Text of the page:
2. How wisely it is ordered, that seeing man's love to God is both his greatest duty, and his perfection and felicity, there should be some standing eminent means for the attraction and excitation of our love: and this should be the most eminent manifestation of the love of God to us; and withal, of his own most perfect holiness and goodness;
and that as we have as much need of the sense of his goodness as of his power, (loving him being our chief work) that there should be as observable a demonstration of his goodness extant, as the world is of his power.
3. Especially when man had fallen by sin from the love of God, to the love of his carnal self, and of the creature ; and when he was fallen under vindictive justice, and was conscious of the displeasure of his Maker, and had made himself an heir of hell; and when man's nature can so hardly love one that in justice standeth engaged or resolved to damn him, forsake him, and hate him: how wisely is it ordered, that he that would recover him to his love, should first declare his love to the offender in the fullest sort, and should reconcile himself unto him, and shew his readiness to forgive him, and to save him, yea, to be his felicity and his chiefest good; that so the remedy may be answerable to the disease, and to the duty.
4. How wisely is it thus contrived, that the frame and course of man's obedience, should be appointed to consist in love and gratitude, and to run out in such praise and cheerful duty as is animated throughout by love, that so sweet a spring may bring forth answerable streams: that so the goodness of our Master may appear in the sweetness of our work; and we may not serve the God of love and glory, like slaves, with a grudging weary mind; but like children with delight and quietness: and our work and way may be to us a foretaste of our reward and end.
5. And yet how meet was it, that while we live in such a dark material world, in a body of corruptible flesh, among enemies and snares, our duty should have somewhat of caution and vigilancy, and therefore of fear and godly sorrow, to teach us to relish grace the more: and that our condition should have in it much of necessity and trouble, to drive us homeward to God, who is our rest. And how aptly doth the very permission of sin itself subserve this end.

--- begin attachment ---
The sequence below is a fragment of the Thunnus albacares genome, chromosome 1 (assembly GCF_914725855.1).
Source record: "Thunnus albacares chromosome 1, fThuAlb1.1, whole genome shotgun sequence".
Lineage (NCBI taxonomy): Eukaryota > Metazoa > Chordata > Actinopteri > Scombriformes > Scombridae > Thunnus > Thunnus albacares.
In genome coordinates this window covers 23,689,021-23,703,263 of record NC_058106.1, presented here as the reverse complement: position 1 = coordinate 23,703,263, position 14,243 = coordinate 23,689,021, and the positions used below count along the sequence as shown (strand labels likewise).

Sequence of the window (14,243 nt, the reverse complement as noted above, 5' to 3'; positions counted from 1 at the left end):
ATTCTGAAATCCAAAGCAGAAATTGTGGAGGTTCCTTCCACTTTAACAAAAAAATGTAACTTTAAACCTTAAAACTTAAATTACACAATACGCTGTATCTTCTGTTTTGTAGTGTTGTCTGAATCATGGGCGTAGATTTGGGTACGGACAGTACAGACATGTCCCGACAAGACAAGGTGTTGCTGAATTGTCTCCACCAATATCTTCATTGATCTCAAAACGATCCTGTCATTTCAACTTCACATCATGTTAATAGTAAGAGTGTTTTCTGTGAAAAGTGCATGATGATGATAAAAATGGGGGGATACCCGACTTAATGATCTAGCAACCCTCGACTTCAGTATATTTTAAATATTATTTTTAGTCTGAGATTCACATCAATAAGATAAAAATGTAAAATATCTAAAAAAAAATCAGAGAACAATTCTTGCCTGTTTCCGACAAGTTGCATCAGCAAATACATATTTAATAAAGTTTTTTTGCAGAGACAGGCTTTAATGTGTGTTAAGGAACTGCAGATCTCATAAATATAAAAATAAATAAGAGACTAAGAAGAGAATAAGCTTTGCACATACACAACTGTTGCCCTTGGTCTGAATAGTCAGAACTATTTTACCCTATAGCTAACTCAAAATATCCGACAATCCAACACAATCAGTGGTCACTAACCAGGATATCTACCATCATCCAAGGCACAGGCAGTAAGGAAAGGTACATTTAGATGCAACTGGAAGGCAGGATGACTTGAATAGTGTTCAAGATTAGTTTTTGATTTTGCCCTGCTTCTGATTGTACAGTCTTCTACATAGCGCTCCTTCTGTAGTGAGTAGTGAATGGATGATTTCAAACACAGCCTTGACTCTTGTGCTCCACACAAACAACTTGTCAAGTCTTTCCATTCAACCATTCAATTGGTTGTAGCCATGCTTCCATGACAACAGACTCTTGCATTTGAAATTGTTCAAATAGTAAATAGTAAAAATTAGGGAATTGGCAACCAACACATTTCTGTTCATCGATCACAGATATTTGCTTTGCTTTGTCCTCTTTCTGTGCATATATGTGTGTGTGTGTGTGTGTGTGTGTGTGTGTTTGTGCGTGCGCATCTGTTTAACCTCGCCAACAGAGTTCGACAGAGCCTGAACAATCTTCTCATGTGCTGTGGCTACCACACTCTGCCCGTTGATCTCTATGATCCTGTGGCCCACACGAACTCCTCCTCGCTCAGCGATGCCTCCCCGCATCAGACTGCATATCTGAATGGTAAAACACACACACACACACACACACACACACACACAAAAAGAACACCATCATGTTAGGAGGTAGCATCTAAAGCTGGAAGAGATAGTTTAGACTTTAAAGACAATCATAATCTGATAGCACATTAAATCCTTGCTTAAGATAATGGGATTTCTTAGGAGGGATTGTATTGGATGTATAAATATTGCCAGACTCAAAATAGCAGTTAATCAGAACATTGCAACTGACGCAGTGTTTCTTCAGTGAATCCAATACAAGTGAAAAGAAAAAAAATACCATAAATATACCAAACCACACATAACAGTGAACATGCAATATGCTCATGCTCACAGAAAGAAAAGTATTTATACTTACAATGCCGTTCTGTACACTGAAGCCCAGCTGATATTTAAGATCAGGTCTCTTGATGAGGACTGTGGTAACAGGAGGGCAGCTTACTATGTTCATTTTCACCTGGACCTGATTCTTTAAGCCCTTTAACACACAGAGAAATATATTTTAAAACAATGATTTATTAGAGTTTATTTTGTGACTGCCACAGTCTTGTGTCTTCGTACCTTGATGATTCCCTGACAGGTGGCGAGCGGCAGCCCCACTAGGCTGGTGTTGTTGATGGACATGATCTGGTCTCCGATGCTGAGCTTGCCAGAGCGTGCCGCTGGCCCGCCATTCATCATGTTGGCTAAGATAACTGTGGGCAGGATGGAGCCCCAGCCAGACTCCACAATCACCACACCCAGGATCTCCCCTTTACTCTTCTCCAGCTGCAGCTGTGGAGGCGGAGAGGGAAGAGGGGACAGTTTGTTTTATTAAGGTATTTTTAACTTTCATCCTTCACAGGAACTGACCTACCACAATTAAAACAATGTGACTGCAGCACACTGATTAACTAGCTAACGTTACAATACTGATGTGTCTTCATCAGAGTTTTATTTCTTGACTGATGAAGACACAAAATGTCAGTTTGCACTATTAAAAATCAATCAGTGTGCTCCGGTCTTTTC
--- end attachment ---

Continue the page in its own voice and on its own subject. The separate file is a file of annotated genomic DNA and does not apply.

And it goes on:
6. How wisely is it thus contrived, that glory. at last should be better relished, and that man who hath the joy should give God the glory; and be bound to this by a double obligation.
7. How aptly is this remedying design, and all the work of man's redemption, and all the precepts of the Gospel, built upon, or planted into the law of natural perfection =
faith being but the means to recover love; and grace being to nature, but as medicine is to the body; and being to glory, as medicine is to health: so that as a man that was never taught to speak, or to go, or to do any work, or to know any science, or trade, or business, which must be known acquisitively, is a miserable man, as wanting all that which should help him to use his natural powers to their proper ends; so it is much more with him that hath nature without grace, which must heal it, and use it to its proper ends.
8. So that it appeareth, that as the law of perfection is fitly called the law of nature, because it is agreeable to man in his natural state of innocency; so the law of grace may be now called, the law of depraved nature, because it is as suitable to lapsed man. And when our pravity is undeniable, how credible should it be, that we have such a law?
9. And there is nothing in the Gospel, either unsuitable to the first law of nature, or contradictory to it, or yet of any alien nature; but only that which hath the most excellent aptitude to subserve it: "Giving the glory to God in the highest," by restoring "peace unto the earth, and goodwill towards men."